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About Lawrence24

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    Southern China, Hong-Kong
  1. Cant believe but I still don't have an aviary, no one has the mesh needed. Of course I've compromised on everything but they still dont have the right size. Maybe Im adhering too strongly to the general advice out there. I mean is it Ok if the bird can stick its head through the mesh, I know this sounds dangerous but do they do that and do they strangle themselves like cautioned? Meantime I've bought some lovely love birds that are living in smaller cages. They are doing well but would love an aviary. One pair had chicks and they are a goreous color, pallid hen and a green wild colour cock (obviously split to something) the babies are bright yellow green completley with yellow heads one is the brightest emerald green too like I've never seen before almost like a jardines parrot. It was very unexpected and exiting this whole thing though I wasnt banking on four more lovebirds not at this stage.
  2. I mostly agree with Greg here. He makes the most sense. I would like to add that as almost every species of parrot is or will be under threat that genetically pure birds are vital, in zoos or at home. Colour mutations are fine as long as the vigour is not compromised in the process, after all we are all mutations of one kind or another. I think albinism is the worst kind of mutation simply because this mutation carries the least possibility of survival in the real world. To be honest I think parrots should not be kept as pets unless they can breed happily in confinement, and even then should be allowed full use of the wings theyre born with. To me and a bird I suspect a small silver barred cage is an anathema. Free flying birds are acceptable but rarely offered as pets. If the bird wants to be with you it will fly home if not end of story.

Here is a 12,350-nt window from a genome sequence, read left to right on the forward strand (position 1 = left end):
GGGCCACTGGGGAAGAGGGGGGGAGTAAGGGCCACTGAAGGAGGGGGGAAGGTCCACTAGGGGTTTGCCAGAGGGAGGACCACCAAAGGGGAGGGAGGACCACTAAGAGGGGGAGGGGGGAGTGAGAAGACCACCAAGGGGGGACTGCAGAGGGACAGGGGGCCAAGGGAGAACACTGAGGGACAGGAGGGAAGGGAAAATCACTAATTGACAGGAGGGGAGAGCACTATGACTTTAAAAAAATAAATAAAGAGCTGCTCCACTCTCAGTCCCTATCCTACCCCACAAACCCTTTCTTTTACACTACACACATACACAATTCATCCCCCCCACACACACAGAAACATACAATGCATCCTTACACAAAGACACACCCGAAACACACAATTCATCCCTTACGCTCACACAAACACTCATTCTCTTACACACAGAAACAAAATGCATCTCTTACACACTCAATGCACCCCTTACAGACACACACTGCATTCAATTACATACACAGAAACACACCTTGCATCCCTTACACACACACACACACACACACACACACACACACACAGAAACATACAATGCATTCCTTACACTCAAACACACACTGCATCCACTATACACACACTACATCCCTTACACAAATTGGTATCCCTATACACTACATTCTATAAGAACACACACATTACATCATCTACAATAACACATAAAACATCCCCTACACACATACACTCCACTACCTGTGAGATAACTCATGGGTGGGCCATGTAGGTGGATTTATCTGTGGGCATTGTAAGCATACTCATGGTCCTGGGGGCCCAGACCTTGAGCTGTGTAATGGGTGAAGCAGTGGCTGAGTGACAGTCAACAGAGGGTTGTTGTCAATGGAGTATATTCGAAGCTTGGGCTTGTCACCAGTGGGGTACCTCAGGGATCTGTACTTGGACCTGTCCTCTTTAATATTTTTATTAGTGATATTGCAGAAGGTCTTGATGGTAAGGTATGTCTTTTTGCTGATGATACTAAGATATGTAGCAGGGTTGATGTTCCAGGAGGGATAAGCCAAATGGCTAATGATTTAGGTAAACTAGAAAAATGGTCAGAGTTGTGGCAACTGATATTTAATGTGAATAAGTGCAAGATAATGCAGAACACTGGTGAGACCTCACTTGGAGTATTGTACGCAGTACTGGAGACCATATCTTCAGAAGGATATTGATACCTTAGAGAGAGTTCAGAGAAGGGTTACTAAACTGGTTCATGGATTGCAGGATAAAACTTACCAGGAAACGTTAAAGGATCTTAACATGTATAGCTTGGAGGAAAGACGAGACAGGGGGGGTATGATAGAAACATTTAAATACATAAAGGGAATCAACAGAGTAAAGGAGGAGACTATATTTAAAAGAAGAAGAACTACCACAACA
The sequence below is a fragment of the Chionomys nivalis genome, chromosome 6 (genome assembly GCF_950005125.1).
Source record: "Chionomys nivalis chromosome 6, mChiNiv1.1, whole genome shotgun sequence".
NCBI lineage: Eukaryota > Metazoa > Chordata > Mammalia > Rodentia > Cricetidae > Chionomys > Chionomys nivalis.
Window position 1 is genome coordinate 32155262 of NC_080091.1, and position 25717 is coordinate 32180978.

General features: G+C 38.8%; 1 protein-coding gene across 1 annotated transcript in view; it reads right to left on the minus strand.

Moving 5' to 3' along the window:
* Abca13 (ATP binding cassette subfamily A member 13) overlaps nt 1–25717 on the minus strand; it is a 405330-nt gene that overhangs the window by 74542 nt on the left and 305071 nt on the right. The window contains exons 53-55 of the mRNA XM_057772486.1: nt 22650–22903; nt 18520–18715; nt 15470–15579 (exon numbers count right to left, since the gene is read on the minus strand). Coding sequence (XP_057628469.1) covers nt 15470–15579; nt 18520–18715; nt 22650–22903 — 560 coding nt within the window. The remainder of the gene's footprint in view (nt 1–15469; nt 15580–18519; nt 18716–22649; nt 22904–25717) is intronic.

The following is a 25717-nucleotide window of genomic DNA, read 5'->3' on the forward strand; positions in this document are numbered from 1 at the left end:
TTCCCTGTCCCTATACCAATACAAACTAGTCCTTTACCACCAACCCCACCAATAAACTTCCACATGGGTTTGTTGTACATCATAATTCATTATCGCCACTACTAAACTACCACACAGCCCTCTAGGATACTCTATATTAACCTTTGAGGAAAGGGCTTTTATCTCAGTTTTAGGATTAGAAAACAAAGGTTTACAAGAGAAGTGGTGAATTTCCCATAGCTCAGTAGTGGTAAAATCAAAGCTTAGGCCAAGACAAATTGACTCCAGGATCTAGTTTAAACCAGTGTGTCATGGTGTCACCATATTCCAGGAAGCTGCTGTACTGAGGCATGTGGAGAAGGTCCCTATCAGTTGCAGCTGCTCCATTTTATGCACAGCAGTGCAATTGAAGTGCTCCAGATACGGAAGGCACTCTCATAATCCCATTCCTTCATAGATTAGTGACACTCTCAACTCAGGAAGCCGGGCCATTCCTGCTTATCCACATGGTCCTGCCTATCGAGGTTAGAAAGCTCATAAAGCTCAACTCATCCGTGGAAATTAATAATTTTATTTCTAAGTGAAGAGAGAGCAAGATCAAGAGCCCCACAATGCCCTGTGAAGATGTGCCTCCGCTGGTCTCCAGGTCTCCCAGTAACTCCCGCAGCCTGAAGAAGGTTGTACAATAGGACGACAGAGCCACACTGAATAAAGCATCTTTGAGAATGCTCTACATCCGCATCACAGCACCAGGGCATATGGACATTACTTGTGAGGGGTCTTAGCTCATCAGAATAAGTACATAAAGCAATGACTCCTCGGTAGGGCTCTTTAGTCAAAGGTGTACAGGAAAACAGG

3. Okey here yes there is no such thing as a starter parrot, dog, cat or mouse. Each is a living breathing entity that requires the same mount of attention as any other living breathing thing including your children. If you want a bird to enhance your lives I suggest a chicken. It might even lay an egg for you to eat. This is to say by the sounds if things that any bird will throw you in at the deep end even a quail. I think a cockatiel is too advanced for you. Seriously. Try a chicken they are adorable (try Thai bantams) and you and your family will benifit hugely. You mostly and they will learn how to look after her, what is the best conditions for her and plus plus plus you can roast her after all is done and enjoy a nice Sunday dinner. If there is one of you in the family that truly loves animals and wants a feathered friend after the chicken experience then I suggest a budgy. He/she will be delighted.
  4. ok i get it please if at all possible dont hand rear parrots?